What a pleasure it is to help a fellow writer tweak their manuscript, learn more about the nuance of point of view (POV), tighten up the wording, provide clarity to a confusing passage, and catch the nuisance typos and wrong words. Overall giving a manuscript a fresh look.
After a critique group, I gather the copies of my marked-up manuscript and carry them home like treasures. Yes… that’s right… treasures. Treasures that help me be a better writer. Attending weekly critiques has greatly improved my writing skills. I have gained improvement by the following:
- My own work being reviewed
- My critiques of other’s work
- Listening to others critique a manuscript
- Reading the work of other writers
So if you write, I recommend you get thyself to a critique group post haste. Then watch your writing soar. You’ll soon experience the treasures too.
Ever just want to grab your protagonist by the shoulders and scream, “Who are you?”
It happened recently, one of those fabulously brutal critiques in which a friend labeled the darling of my story a cardboard cutout. The advice from my writing group, “Find out who she is before editing further.”
So I asked Hannah. Several times.
She hid in the shadows of my imagination and refused to speak.
I cried out to God, “Help me understand my character.”
In the quiet echo that followed, I knew God intended something deeper. Yeah, that’s what happens when you throw up double-meaning requests.
After several months of writer’s block, a friend suggested a great book on temperament traits, Please Understand Me II, by David Keirsey. I started by taking the Keirsey Temperament Sorter. I’m a Guardian. I took it again, on behalf of Hannah, and discovered she’s an Artisan.
No wonder she didn’t possess the depth of character she deserved, our opposing behaviors vied for plot reactions. With a bit of study on my part, Hannah came into focus. To the point that she now objects when I try to force her to respond in a way contrary to her personality. Blessed freedom–for both of us!
One by one, my other characters demanded emancipation. With a virtual revolution on my hands, I delved back into the book to discover more personalities, and their interplay.
I retook the test for our Character Development Workshop, quickly, without thinking. It registered Artisan. Am I spending too much time in Hannah’s head? Or could it be God, setting me free to experience the character He’s designed in me?
For more ideas on how to know your characters–and know yourself, check out the Discovering the Character Within page.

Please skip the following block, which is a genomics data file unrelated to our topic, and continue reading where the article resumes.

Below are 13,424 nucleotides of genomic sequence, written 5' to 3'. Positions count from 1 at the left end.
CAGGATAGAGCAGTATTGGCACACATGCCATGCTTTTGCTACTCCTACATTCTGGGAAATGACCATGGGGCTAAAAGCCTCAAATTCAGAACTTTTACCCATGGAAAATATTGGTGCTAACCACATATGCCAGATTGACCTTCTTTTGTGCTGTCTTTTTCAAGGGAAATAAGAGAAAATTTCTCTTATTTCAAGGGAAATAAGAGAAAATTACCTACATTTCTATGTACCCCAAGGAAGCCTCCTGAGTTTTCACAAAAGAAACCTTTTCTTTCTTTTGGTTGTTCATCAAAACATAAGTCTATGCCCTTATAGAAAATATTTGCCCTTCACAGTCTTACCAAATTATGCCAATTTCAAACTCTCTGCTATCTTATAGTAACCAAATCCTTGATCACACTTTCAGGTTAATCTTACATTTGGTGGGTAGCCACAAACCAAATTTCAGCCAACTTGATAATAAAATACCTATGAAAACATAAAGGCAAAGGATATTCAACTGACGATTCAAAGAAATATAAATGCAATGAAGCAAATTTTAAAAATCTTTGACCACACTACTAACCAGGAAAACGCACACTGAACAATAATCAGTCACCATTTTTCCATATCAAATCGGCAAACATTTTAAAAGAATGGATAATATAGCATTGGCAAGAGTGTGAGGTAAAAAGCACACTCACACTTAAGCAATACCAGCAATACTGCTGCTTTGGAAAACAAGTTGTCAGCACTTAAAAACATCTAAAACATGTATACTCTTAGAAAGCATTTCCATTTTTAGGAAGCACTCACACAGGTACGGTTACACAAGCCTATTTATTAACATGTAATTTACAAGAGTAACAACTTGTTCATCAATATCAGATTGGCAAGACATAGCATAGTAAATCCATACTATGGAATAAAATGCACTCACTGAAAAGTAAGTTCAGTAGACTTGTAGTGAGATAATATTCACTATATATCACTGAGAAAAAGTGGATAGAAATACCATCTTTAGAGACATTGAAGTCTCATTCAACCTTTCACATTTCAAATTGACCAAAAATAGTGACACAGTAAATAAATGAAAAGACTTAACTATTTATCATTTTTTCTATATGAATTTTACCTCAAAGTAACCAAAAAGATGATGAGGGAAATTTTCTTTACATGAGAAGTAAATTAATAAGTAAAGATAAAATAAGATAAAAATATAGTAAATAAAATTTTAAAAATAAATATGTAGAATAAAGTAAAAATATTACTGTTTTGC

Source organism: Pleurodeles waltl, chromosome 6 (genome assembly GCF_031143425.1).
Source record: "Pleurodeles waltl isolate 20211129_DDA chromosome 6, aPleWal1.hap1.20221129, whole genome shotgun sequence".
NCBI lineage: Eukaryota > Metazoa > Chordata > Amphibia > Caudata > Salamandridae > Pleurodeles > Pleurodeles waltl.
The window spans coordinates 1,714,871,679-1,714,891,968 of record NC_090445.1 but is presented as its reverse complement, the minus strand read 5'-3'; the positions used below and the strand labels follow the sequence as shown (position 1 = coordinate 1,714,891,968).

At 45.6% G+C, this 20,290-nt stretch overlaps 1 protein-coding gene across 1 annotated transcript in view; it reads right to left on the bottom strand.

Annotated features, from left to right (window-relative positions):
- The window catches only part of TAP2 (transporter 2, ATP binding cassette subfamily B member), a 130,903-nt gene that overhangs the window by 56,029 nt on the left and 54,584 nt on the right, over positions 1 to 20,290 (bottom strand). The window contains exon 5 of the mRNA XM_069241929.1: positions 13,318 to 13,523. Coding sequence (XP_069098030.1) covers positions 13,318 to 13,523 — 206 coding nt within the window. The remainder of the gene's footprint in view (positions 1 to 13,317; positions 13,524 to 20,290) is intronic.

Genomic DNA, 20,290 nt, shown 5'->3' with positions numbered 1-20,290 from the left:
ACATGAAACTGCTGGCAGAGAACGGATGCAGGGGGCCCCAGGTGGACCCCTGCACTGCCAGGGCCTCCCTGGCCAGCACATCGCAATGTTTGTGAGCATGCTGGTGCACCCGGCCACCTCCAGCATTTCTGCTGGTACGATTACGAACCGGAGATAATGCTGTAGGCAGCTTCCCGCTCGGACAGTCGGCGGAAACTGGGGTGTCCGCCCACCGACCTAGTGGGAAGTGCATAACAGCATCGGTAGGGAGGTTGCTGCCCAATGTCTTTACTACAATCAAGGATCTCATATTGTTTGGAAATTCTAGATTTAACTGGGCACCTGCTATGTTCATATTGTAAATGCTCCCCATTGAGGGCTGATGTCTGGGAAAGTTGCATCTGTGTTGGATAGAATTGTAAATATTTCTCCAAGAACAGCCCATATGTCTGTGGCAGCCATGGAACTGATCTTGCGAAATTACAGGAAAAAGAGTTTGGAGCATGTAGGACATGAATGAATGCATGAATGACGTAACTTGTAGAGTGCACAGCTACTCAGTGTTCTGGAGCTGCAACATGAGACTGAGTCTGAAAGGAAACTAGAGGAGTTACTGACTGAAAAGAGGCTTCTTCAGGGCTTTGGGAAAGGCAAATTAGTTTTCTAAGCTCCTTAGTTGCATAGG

Invite the characters of your present work into a room and ask them who the most important person in your novel is.
Go ahead, I’ll wait.
If all their hands shot up at once, if some bounced off their seats, if you heard someone shout, “It’s me! It’s me!” You’re on the right track with character development.
I knew I was in trouble the first time I tried this. One viewpoint character tentatively raised her hand. The other two looked around, shrugged, and half-heartedly nodded assent. The rest of the characters grumbled about why I wasted their time calling a meeting. For a moment, my novel teetered on the brink of plot without substance. Then from way in the back, came a spark of hope. One little boy from a distant chapter—whose only job was to get the main characters from point P to point Q—sprang onto his chair, with hand bobbing up and down, he hopped and bellowed, “Pick me! Pick me!”
So, how do you get all your characters to show that kind of enthusiasm?
That question drove me to buy a book—okay, several books—and go on a character study binge. Within a few months, the cast of my novel breathed distinct, vibrant personalities. And I discovered quite a lot about my own temperament in the process.
Beginning March 21st Inspire Christian Writers will be Getting into Character.
In this unique book, Brandilyn Collins shares seven secrets used by method actors to steal the show. For each of the actor’s techniques, she provides a practical adaptation for writers, and plenty of examples from classic and contemporary fiction.
Following the lessons in her book will not only grow your writing as a novelist, it will bring life to your non-fiction work as well.
Are you ready for your characters to take on a life of their own?
Join us on March 21, 2011 and each third Monday—9:00-noon—Sunrise Community Church, 8321 Greenback Lane, Fair Oaks
To get the most out of our time together:
- Read the introduction to Getting into Character: “Why Should a Novelist Care About Method Acting?”
- Take the Keirsey Temperament Sorter
- Print out your test results (the free report will do), read, and bring to class
This study will be led by Julie Williams. Please email if you have any questions: firstname.lastname@example.org